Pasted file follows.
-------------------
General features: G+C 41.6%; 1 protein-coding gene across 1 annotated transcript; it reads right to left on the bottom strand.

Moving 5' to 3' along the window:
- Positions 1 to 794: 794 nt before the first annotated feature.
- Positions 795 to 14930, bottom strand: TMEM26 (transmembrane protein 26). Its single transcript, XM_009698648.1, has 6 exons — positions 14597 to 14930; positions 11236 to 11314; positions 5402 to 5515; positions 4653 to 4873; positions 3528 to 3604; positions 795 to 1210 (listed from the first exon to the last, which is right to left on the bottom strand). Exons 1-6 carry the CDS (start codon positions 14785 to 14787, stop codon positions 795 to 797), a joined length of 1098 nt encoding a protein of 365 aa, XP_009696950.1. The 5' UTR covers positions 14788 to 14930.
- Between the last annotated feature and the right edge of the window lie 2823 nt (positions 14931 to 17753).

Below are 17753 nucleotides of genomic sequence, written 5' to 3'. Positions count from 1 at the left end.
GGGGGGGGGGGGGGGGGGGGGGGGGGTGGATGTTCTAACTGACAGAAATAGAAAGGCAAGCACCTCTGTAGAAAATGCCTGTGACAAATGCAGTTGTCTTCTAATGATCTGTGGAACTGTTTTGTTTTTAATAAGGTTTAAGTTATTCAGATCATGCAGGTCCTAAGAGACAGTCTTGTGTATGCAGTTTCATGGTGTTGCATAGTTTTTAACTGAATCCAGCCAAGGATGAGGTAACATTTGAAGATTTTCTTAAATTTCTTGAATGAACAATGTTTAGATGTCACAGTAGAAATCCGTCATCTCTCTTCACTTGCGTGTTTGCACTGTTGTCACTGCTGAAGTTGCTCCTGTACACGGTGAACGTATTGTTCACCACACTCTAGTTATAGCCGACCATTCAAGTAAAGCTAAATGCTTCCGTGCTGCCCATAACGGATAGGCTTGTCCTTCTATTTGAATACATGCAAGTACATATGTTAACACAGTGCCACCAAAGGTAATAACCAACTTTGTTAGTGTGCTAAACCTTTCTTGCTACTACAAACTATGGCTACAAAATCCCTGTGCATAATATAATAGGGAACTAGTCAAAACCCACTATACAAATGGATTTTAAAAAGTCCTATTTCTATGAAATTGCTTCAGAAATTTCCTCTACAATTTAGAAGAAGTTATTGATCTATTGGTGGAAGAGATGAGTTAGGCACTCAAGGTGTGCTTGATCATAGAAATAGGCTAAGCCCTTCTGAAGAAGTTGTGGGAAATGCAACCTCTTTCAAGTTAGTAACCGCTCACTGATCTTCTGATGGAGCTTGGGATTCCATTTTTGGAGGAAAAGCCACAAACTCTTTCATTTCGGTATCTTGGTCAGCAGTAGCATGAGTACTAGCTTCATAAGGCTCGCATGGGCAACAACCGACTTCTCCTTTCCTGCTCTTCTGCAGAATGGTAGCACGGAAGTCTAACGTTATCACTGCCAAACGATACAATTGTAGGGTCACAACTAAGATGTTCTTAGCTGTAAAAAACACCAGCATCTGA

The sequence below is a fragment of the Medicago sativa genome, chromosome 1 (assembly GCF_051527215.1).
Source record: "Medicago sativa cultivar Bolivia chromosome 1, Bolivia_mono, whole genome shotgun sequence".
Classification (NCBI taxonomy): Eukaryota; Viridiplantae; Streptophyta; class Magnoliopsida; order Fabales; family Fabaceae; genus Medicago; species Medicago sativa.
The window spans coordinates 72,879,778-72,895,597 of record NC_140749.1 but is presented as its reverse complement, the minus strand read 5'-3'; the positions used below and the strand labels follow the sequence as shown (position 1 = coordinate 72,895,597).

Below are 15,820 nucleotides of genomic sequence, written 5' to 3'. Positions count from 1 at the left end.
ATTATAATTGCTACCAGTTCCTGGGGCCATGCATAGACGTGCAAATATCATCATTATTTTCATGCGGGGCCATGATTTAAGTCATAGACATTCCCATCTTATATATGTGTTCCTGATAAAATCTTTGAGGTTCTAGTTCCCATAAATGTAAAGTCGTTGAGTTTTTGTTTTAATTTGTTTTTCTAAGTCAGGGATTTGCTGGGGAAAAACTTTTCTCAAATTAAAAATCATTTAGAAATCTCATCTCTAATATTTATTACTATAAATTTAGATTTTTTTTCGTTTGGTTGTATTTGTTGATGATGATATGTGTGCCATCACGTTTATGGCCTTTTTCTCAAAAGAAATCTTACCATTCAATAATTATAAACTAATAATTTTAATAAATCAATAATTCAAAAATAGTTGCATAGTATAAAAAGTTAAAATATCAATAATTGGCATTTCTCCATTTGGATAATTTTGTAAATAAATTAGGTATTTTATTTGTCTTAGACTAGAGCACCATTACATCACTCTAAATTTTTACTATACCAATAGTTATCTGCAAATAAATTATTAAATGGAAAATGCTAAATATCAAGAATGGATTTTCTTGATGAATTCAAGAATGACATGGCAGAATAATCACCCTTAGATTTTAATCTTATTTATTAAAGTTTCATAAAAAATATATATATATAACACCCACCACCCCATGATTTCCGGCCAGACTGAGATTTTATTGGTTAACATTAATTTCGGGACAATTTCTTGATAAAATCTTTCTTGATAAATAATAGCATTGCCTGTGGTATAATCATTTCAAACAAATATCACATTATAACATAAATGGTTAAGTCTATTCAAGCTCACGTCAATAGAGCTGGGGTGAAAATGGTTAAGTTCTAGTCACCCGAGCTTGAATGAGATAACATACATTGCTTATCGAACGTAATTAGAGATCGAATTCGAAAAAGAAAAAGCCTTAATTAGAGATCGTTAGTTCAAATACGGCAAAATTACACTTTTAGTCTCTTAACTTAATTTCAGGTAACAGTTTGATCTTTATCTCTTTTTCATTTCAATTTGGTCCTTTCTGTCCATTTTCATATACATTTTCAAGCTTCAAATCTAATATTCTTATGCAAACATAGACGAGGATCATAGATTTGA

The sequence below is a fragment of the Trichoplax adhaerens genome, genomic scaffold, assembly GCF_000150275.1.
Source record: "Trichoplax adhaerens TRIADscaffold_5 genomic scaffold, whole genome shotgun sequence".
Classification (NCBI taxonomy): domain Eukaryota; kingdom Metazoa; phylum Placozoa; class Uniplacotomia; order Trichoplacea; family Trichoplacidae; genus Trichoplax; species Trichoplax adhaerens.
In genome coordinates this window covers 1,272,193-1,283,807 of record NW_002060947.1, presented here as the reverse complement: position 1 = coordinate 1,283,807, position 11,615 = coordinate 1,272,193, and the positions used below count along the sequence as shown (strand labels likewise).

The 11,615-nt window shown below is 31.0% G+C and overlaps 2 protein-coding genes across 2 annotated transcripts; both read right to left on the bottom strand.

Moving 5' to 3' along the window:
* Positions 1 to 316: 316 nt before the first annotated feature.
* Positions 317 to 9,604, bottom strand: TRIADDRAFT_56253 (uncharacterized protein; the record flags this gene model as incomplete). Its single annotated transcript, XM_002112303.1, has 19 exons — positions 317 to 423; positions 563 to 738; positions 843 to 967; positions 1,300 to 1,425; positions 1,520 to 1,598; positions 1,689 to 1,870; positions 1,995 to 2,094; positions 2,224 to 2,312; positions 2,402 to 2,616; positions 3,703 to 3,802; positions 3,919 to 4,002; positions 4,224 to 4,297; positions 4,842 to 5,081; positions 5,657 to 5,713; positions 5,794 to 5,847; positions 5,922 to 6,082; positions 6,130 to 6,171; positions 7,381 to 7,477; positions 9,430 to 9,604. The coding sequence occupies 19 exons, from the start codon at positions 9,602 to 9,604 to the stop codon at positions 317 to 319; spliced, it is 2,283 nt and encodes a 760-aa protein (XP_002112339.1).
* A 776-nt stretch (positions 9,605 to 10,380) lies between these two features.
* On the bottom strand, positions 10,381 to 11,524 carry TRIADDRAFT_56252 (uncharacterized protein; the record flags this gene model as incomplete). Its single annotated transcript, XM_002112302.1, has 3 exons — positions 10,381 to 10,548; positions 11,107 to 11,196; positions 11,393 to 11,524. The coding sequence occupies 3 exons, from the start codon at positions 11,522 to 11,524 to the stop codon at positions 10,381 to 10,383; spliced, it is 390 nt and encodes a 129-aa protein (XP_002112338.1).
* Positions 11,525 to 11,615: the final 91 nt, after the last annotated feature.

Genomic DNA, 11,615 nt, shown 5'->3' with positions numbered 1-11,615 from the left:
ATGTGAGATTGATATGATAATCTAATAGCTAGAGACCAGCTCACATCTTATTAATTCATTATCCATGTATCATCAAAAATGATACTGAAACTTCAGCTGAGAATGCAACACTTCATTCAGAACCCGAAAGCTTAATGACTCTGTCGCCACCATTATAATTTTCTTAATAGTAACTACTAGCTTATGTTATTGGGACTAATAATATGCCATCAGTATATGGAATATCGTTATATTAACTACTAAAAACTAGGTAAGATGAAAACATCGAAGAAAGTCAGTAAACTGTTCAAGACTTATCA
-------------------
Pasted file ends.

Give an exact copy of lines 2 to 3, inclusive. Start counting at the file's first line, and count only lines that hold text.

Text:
Moving 5' to 3' along the window:
- Positions 1 to 794: 794 nt before the first annotated feature.